175 Toxic Chemicals in Food Packaging ‘Undesirable and Unexpected’, Study Finds


In Europe and the U.S. 175 hazardous chemicals in food packaging are being used intentionally, even though they’re known for their human health risks, finds a study conducted by the Food Packaging Forum.

Food packaging, including cans, foils, paper, plastics and other containers for processed, packaged foods release synthetic substances into foods for as long as they are in contact, said the study, which was published in the journal Food Additives and Contaminants, Part A.

Many of these chemicals in food packaging are already classified as “carcinogenic, mutagenic, or reprotoxic,” Food Safety News reports. “Others are considered to interfere with the hormone system, the so-called endocrine disruptors. A third group of chemicals is considered persistent and bioaccumulative.”

The study researchers compared established inventories of hazardous chemicals with databases listing packaged food contact substances, reports Food Safety News. “Among the 175 chemicals of concern are substances causing cancer or inflicting changes on the genes. Others affect an organism’s ability to reproduce, or they act as endocrine disruptors interfering with hormone signaling. In addition, the list contains toxic chemicals that accumulate in the environment or the human body.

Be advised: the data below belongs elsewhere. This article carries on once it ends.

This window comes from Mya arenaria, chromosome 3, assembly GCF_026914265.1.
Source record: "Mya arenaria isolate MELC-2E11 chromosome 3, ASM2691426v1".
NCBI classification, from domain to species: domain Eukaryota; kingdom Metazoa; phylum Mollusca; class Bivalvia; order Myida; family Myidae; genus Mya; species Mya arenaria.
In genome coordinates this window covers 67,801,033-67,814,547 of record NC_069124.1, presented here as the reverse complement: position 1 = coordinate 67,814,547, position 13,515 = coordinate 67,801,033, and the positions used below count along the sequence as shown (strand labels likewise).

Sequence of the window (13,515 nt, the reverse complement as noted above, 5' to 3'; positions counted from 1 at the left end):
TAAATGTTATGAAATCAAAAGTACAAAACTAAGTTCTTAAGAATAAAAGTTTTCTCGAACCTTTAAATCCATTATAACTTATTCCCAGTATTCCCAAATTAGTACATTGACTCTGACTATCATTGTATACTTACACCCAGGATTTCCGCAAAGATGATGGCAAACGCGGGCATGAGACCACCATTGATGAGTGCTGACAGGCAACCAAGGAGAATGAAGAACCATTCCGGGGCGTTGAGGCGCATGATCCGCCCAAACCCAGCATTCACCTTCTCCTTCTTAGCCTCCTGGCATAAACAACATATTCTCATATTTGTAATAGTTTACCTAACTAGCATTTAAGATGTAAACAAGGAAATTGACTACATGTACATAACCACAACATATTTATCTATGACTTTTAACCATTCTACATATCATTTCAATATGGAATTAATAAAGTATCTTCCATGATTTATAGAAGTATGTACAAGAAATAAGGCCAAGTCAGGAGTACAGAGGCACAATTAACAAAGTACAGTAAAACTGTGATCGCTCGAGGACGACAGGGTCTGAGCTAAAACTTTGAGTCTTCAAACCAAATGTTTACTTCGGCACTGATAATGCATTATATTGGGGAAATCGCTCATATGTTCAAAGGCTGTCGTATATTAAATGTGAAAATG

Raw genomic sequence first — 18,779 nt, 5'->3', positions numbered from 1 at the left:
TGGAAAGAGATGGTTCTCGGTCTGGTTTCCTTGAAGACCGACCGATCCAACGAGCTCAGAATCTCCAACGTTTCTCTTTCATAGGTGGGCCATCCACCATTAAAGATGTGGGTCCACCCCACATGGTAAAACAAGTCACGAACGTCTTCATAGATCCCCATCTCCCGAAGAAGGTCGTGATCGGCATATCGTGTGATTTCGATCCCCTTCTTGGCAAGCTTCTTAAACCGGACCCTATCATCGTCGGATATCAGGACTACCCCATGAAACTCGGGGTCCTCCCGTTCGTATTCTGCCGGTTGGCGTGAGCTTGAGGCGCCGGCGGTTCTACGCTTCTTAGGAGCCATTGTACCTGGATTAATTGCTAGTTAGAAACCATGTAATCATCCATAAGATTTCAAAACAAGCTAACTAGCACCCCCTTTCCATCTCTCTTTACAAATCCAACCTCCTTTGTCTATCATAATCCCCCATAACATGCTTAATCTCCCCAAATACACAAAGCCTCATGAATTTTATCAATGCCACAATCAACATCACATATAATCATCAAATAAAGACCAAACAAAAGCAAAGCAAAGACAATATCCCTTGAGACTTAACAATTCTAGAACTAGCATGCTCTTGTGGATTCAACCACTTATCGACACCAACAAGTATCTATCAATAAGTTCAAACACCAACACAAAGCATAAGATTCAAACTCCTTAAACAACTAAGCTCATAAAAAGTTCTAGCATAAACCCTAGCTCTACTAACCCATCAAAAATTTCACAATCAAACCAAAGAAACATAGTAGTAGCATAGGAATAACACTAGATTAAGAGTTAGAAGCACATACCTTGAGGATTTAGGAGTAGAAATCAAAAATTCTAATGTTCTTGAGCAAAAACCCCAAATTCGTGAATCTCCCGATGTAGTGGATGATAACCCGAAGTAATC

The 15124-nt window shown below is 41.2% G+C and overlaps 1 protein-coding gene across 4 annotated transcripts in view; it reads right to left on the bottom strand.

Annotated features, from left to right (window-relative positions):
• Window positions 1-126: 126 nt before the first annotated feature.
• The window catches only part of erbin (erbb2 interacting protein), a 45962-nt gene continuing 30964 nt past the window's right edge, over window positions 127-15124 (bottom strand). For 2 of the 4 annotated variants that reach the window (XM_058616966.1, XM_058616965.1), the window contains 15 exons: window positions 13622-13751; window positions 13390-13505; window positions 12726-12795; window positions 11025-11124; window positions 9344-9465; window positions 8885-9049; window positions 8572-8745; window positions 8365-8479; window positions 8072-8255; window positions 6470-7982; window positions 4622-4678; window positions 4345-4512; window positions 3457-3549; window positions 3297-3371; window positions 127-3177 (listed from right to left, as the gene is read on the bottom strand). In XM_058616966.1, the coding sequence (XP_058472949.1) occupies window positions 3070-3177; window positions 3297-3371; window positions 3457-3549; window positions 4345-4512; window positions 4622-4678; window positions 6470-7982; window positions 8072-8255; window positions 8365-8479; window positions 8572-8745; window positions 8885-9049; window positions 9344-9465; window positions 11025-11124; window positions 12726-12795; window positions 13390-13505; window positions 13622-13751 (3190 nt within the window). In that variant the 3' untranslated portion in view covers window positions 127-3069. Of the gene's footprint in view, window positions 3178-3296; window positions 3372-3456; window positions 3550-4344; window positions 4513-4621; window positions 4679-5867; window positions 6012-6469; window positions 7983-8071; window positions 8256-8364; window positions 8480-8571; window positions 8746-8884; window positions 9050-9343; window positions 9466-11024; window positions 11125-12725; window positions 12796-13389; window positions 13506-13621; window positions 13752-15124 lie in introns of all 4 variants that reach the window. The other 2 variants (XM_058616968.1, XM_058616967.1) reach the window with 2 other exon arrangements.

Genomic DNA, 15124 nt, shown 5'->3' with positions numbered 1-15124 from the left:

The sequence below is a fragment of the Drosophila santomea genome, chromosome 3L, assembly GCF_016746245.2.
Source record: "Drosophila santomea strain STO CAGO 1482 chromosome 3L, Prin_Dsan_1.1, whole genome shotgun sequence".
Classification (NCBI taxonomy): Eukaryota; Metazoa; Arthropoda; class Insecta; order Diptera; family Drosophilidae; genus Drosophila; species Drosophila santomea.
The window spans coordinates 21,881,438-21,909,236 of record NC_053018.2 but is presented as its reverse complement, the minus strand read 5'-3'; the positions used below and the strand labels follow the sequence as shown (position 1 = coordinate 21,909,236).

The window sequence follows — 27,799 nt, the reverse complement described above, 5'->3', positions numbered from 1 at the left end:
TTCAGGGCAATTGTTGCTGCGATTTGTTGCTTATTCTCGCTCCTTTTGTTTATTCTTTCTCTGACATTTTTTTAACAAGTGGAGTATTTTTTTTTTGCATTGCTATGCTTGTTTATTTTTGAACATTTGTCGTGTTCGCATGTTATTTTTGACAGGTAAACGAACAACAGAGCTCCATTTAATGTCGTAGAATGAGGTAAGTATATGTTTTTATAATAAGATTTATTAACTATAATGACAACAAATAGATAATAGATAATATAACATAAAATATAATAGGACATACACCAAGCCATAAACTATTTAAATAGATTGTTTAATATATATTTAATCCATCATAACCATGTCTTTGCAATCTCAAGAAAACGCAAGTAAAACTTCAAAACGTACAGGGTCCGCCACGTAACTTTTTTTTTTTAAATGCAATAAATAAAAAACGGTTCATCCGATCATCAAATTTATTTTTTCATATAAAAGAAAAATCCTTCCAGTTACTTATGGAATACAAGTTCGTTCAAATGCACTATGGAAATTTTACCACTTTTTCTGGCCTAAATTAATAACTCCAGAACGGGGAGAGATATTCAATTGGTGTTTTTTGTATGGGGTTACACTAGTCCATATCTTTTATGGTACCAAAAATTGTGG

“Phthalates, which are widely used as plasticizers, are one prominent example for endocrine-disrupting chemicals that may lead to male infertility, genital malformations and cancer. Benzophenones and organotin compounds add to the list of endocrine-disrupting chemicals used in printing inks and coatings of food contact materials.”

And the study authors noted that these substances in food packaging are “certainly undesirable and also unexpected,” particularly as they are being “intentionally used in food contact materials,” they noted, adding, “chemicals with highly toxic properties may legally be used in the production of food contact materials, but not in other consumer products such as computers, textiles and paints even though exposure through food contact materials may be far more relevant.”

European regulations put the majority of the chemicals under the criteria of its “Substances of Very High Concern” rating, reports Food Safety News.

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